The other sign of spring: The first pitch
Heading into 2010 play, the league’s front office is attempting to set another single-season attendance record and is hoping shorter games will score big with the fans. This year’s season opener will take place tomorrow afternoon, a week earlier than last year.
In targeting a new single-season attendance record of 6.5 million fans, the Korea Baseball Organization’s front office is expecting big but attainable things. Since its inaugural season in 1982, the league has attracted a total of 89.9 million fans. Closing in on the 100 million mark, KBO officials announced they are looking for a record number of fans in the upcoming season. Considering a single-season attendance record was set last year at 5.9 million, the goal is not a stretch.
The biggest issue coming into the season is the rule changes that will affect both the pitchers and the batters: the 12-second pitch count and widened strike zone. In keeping with the latest trend, KBO has finally decided to take measures to cut down on length of games.
Pitchers will be required to start their windup within 12 seconds of the batter stepping into the box.
The second-base umpire will have a stopwatch on hand and give a warning to a pitcher who does not throw within the time limit. A second warning will earn the pitcher a ball count.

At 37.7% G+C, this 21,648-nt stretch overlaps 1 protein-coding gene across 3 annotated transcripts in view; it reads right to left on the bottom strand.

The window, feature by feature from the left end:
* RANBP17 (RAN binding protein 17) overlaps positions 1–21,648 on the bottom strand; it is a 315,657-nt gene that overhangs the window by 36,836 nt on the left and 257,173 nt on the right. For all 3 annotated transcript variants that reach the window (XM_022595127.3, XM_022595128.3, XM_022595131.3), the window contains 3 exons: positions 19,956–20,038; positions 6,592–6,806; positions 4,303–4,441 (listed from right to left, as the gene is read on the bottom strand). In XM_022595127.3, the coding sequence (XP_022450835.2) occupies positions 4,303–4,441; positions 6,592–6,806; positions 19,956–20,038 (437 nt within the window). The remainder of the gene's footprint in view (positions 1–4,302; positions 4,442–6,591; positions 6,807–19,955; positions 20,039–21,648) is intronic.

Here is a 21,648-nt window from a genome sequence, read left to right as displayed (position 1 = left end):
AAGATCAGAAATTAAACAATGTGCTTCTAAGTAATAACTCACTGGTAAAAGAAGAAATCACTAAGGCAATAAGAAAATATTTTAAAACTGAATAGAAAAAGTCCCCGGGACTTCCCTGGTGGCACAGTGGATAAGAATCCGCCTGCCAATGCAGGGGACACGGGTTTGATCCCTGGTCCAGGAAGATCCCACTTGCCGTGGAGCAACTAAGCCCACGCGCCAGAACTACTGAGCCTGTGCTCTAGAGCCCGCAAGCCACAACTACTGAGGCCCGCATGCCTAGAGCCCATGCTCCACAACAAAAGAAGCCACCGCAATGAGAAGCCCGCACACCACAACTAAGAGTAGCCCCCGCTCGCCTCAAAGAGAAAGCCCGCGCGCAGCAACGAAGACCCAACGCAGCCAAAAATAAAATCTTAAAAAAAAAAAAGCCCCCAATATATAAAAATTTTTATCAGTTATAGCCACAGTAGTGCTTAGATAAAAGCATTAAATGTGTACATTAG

Hitters, on the other hand, will have to adjust to a wider strike zone. The new zone is about a half a baseball wider on both sides of the plate.
In addition, cleaning time during the fifth-inning interval will be scrapped in favor of quicker cleanups during the third, fifth and seventh inning intervals.
The new rules seem to be working. In 47 preseason games, game lengths were an average of 2 hours 41 minutes, six minutes shorter than last year’s average of 2 hours 47 minutes.
The good and the bad
In what should shape up to be one of the most competitive seasons in recent memory, defending champs Kia Tigers have the depth to challenge for their second consecutive title. Kia won the Korean Series title for the first time in 12 years last season but are loaded with talent.
Preseason projections from the eight managers have six teams in a tight battle for the four playoff spots while the Nexen Heroes and Hanwha Eagles are already being counted out.
“SK, Doosan, Samsung and Lotte look to have stabilized lineups but Kia will win the Korean Series title,” said Kia manager Cho Beom-hyun at the Media Day event earlier this week.
“Unlike previous seasons, it’s hard even to predict the first round of playoffs. The early goings of the season will be important. I think everyone has a shot this year,” said SK manager Kim Sung-geun.
Doosan’s Kim Kyung-moon predicted Nexen and Hanhwa would struggle but the other six squads would compete in a tight battle.
Samsung’s manager, Seon Dong-ryeol, picked Doosan, SK, Lotte, and Kia in the title races.
The two teams that are in rebuilding mode are the cash-strapped Heroes, who traded a bevy of talent during the offseason, and Hanwha, who finished dead last in the league standings last season.
By Jason Kim [firstname.lastname@example.org]
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